São Luís, Maranhão, Brazil.
Late June to the second week of August.
The second week in August is your last chance to catch this wild, folkloric festival. Derived from African, Indian and Portuguese influences that mingled in colonial times, the event revolves around the story of the ox’s death and resurrection. Accompanied by much heckling, a stream of street performers, many dressed as oxen or mythological creatures, tell the tale through song, dance, theatre and capoeira. Every year, hundreds of troupes improvise new ditties, dances, costumes and poems.
A satire of plantation slave masters, the story begins with a pregnancy craving. Desperate to eat the tongue of the best boi (ox) on the farm, Catrina persuades her husband, Chico, to kill the animal. When the deed is discovered, several characters track down the hapless Chico, who is brought to trial and sentenced to death. Caricatures from all levels of society take part in the hunt. In a denouement worthy of Shakespeare, the ox is magically resuscitated and the farmowner is forced to pardon the people’s hero, who is reunited with his love.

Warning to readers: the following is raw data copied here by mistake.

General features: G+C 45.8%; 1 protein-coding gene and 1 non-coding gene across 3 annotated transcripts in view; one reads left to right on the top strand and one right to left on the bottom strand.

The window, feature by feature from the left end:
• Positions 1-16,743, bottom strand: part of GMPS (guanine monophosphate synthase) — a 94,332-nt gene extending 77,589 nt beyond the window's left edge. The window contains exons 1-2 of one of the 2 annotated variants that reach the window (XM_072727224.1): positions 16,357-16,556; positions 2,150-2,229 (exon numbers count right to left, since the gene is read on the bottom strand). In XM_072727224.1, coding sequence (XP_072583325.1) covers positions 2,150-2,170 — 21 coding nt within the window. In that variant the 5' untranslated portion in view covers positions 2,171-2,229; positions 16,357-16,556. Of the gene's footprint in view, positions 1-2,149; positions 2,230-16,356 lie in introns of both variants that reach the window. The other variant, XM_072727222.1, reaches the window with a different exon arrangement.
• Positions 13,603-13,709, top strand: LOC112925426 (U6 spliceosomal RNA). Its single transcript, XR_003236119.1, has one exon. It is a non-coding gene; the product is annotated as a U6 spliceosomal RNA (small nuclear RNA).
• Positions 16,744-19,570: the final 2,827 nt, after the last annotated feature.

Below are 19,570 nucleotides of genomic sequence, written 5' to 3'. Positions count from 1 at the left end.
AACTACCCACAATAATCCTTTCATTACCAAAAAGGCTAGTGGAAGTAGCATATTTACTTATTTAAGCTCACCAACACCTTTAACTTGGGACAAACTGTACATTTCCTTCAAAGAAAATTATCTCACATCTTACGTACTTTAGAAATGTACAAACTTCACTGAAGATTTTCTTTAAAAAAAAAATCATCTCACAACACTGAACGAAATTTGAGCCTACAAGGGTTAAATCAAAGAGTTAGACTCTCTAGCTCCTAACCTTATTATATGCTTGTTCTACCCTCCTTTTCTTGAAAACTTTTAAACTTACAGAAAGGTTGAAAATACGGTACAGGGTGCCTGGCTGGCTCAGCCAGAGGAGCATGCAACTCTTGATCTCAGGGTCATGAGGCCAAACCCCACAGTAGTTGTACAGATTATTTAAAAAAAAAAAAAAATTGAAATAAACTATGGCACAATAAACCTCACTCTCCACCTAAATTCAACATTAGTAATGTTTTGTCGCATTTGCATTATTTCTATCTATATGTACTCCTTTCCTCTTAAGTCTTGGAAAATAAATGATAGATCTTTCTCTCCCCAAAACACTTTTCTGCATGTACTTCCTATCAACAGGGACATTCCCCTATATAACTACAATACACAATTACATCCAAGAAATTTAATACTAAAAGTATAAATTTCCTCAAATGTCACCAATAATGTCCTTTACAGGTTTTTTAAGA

Luckily, a chamador (caller) is on hand to introduce the many characters. The story takes various forms throughout northeast Brazil, where performers start rehearsing, often publicly, as early as Easter.
3 – heckle the farmer.
State capital São Luís’ historic centre is an enchanting neighbourhood of cobbled streets and pastel colonial piles.
More Info: Visit the São Luís tourist office website.
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